Laurie Anne Walden, DVM
Periodontal disease (disease of structures that support the teeth) is one of the most common medical problems of dogs and cats. This condition, which leads to bone loss around the tooth roots, causes the teeth to loosen and fall out.
Although periodontal disease can be painful, animals often don’t show any outward symptoms until the disease is advanced. Periodontal disease may also increase the risk of heart, liver, and kidney problems. Regular dental care at home and periodic dental cleanings under anesthesia are the best ways to prevent periodontal disease.
Periodontal disease is caused by bacteria in the mouth—or more specifically, the body’s immune response to bacteria. Oral bacteria produce plaque, a sticky substance that coats the teeth. If not removed, plaque hardens into tartar. Bacteria, plaque, and tartar near the gumline activate the immune system, causing inflammation.
The earliest stage of oral inflammation is gingivitis, or inflammation of the gums. Periodontal disease is more severe inflammation that affects the bone and other tissues around the tooth roots. Gingivitis is reversible with professional dental cleaning (including under the gums) and home dental care. Periodontal disease, which destroys the structures holding the teeth in place, is not reversible.
The biggest risk factor for periodontal disease is the presence of plaque and tartar on the teeth. Other things that increase the risk are genetics, older age, crowded teeth, thin bone around the teeth (for example, in toy dog breeds), poor nutrition, and possibly medical conditions that reduce resistance to infection. A study of 109 otherwise healthy cats found that all of them had some degree of periodontal inflammation.
Dogs and cats can have remarkably bad dental disease without showing any symptoms of discomfort. Unpleasant mouth odor might be the only symptom that pet owners notice. Because periodontal disease affects the tooth roots, it’s hidden from view in the early stages. It’s more obvious once bone has been lost to the point that the tooth roots are exposed or teeth start falling out.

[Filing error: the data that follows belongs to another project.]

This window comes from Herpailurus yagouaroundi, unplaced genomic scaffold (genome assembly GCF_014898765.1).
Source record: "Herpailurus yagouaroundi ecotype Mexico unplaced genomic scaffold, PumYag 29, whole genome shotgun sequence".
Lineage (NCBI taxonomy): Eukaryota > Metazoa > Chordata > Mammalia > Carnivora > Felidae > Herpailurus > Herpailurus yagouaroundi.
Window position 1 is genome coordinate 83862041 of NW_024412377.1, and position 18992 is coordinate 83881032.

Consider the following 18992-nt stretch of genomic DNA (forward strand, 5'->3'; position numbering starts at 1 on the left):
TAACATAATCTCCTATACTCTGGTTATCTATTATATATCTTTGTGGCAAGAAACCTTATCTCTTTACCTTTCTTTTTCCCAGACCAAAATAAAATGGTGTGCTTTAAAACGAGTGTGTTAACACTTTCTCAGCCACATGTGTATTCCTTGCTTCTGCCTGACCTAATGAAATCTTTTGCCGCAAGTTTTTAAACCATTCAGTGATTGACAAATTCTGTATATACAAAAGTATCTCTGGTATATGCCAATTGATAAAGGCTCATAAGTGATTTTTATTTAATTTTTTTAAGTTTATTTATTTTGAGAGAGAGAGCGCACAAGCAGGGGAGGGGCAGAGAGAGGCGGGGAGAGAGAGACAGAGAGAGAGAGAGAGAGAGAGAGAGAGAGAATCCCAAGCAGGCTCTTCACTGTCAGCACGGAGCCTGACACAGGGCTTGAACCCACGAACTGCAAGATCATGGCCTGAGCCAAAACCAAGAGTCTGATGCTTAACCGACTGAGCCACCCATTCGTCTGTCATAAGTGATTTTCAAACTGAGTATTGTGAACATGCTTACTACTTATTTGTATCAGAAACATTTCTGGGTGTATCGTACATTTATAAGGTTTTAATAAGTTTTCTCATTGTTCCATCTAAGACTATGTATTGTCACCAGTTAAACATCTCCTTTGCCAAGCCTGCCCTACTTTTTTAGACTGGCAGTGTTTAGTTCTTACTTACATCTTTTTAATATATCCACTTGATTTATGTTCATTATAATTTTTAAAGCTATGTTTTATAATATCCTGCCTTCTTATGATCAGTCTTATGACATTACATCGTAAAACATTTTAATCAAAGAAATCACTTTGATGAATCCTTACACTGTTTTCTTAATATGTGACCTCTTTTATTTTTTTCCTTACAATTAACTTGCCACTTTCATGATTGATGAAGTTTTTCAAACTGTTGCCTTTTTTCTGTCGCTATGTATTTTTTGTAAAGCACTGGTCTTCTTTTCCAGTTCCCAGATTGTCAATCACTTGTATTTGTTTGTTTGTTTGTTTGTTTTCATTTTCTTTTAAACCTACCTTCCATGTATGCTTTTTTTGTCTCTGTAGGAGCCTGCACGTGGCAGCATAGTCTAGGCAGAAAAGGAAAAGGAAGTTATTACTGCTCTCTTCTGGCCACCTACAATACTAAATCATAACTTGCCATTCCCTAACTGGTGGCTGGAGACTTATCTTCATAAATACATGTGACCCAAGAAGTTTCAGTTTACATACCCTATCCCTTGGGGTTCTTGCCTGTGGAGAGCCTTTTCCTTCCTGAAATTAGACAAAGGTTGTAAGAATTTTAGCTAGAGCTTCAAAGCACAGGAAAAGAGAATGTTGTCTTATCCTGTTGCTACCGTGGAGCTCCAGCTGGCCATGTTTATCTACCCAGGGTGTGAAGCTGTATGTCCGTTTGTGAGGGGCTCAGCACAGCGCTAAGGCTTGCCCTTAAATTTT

The symptoms, if any, begin with symptoms of gingivitis and get worse as the inflammation becomes more severe:
Very advanced periodontal disease causes changes that can be seen on oral examination of an awake animal. Diagnosing earlier stages and assessing the extent of the disease require examination with the animal under anesthesia. The diagnosis is made by examining the entire mouth, probing the gums to find pockets of inflammation/infection, and taking dental radiographs (if available) to get a look at the tooth roots and the surrounding bone.
Treatment and Prevention
Gingivitis and early stages of periodontal disease are managed with dental cleaning under anesthesia followed by home dental care. Anesthesia is necessary because plaque and tartar must be removed from the parts of the teeth under the gums. Scraping tartar off the teeth of an awake animal is not enough. It makes the teeth look better, but it does nothing to treat the real problem and can make things worse by delaying a more thorough cleaning.
Teeth with later stages of periodontal disease are treated surgically. The procedure used depends on the stage of disease and the condition of the bone. Sometimes a tooth can be saved with an endodontic procedure like a root canal, but in many cases extraction of the tooth is the best option.
Plaque starts to form on teeth again soon after a dental cleaning, so regular home dental care is ideal. Brushing the teeth with pet (not human) toothpaste is the standard of care for animals that allow it. Many other products to help remove dental plaque are available. See the blog post on dental home care for some ideas and talk to your veterinarian about products that would work for your pet.
1. Wallis C, Holcombe LJ. A review of the frequency and impact of periodontal disease in dogs. J Small Anim Pract. 2020;61(9):529-540. doi: 10.1111/jsap.13218
2. Girard N, Servet E, Biourge V, Hennet P. Periodontal health status in a colony of 109 cats. J Vet Dent. 2009;26(3):147-155. doi: 10.1177/089875640902600301
Photo by Chris Smith
Laurie Anne Walden, DVM
The contents of this blog are for information only and should not substitute for advice from a veterinarian who has examined the animal. All blog content is copyrighted by Mallard Creek Animal Hospital and may not be copied, reproduced, transmitted, or distributed without permission.